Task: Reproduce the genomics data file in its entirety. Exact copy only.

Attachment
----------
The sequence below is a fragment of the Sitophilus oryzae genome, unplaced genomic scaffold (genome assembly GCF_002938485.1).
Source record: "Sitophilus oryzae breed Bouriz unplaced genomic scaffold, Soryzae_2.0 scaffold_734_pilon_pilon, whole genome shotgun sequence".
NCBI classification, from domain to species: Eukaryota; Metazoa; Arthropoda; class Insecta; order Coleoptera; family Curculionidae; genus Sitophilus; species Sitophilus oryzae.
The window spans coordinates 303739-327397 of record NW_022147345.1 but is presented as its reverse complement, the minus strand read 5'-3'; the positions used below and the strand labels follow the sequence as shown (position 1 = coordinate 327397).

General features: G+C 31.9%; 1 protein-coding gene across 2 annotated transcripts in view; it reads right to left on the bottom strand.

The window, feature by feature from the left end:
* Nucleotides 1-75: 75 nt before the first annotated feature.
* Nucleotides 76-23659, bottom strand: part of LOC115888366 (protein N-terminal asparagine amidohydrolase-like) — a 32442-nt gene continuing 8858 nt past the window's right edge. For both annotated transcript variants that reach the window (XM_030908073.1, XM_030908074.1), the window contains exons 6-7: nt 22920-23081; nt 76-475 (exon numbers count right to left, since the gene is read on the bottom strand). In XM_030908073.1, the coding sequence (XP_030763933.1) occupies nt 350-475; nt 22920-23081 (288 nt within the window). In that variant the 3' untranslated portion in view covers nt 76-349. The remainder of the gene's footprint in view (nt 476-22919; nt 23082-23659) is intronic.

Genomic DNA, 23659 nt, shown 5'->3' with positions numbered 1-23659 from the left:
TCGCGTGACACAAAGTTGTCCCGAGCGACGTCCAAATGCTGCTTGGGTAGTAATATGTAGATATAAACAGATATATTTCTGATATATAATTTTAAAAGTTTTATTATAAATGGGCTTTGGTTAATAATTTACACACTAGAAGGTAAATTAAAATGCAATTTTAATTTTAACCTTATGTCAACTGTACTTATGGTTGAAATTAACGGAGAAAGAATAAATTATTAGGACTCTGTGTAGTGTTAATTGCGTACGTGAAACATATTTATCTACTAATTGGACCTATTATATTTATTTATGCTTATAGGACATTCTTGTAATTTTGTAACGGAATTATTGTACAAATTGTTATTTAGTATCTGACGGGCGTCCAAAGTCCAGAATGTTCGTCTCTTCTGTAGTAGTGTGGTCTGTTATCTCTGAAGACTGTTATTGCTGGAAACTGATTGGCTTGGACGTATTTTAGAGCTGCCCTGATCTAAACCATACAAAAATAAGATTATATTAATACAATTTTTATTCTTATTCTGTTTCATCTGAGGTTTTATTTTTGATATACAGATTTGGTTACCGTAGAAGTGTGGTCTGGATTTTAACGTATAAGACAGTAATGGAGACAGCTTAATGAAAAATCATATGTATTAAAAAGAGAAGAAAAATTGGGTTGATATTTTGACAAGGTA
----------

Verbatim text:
The sequence below is a fragment of the Sitophilus oryzae genome, unplaced genomic scaffold (genome assembly GCF_002938485.1).
Source record: "Sitophilus oryzae breed Bouriz unplaced genomic scaffold, Soryzae_2.0 scaffold_734_pilon_pilon, whole genome shotgun sequence".
NCBI classification, from domain to species: Eukaryota; Metazoa; Arthropoda; class Insecta; order Coleoptera; family Curculionidae; genus Sitophilus; species Sitophilus oryzae.
The window spans coordinates 303739-327397 of record NW_022147345.1 but is presented as its reverse complement, the minus strand read 5'-3'; the positions used below and the strand labels follow the sequence as shown (position 1 = coordinate 327397).

General features: G+C 31.9%; 1 protein-coding gene across 2 annotated transcripts in view; it reads right to left on the bottom strand.

The window, feature by feature from the left end:
* Nucleotides 1-75: 75 nt before the first annotated feature.
* Nucleotides 76-23659, bottom strand: part of LOC115888366 (protein N-terminal asparagine amidohydrolase-like) — a 32442-nt gene continuing 8858 nt past the window's right edge. For both annotated transcript variants that reach the window (XM_030908073.1, XM_030908074.1), the window contains exons 6-7: nt 22920-23081; nt 76-475 (exon numbers count right to left, since the gene is read on the bottom strand). In XM_030908073.1, the coding sequence (XP_030763933.1) occupies nt 350-475; nt 22920-23081 (288 nt within the window). In that variant the 3' untranslated portion in view covers nt 76-349. The remainder of the gene's footprint in view (nt 476-22919; nt 23082-23659) is intronic.

Genomic DNA, 23659 nt, shown 5'->3' with positions numbered 1-23659 from the left:
TCGCGTGACACAAAGTTGTCCCGAGCGACGTCCAAATGCTGCTTGGGTAGTAATATGTAGATATAAACAGATATATTTCTGATATATAATTTTAAAAGTTTTATTATAAATGGGCTTTGGTTAATAATTTACACACTAGAAGGTAAATTAAAATGCAATTTTAATTTTAACCTTATGTCAACTGTACTTATGGTTGAAATTAACGGAGAAAGAATAAATTATTAGGACTCTGTGTAGTGTTAATTGCGTACGTGAAACATATTTATCTACTAATTGGACCTATTATATTTATTTATGCTTATAGGACATTCTTGTAATTTTGTAACGGAATTATTGTACAAATTGTTATTTAGTATCTGACGGGCGTCCAAAGTCCAGAATGTTCGTCTCTTCTGTAGTAGTGTGGTCTGTTATCTCTGAAGACTGTTATTGCTGGAAACTGATTGGCTTGGACGTATTTTAGAGCTGCCCTGATCTAAACCATACAAAAATAAGATTATATTAATACAATTTTTATTCTTATTCTGTTTCATCTGAGGTTTTATTTTTGATATACAGATTTGGTTACCGTAGAAGTGTGGTCTGGATTTTAACGTATAAGACAGTAATGGAGACAGCTTAATGAAAAATCATATGTATTAAAAAGAGAAGAAAAATTGGGTTGATATTTTGACAAGGTA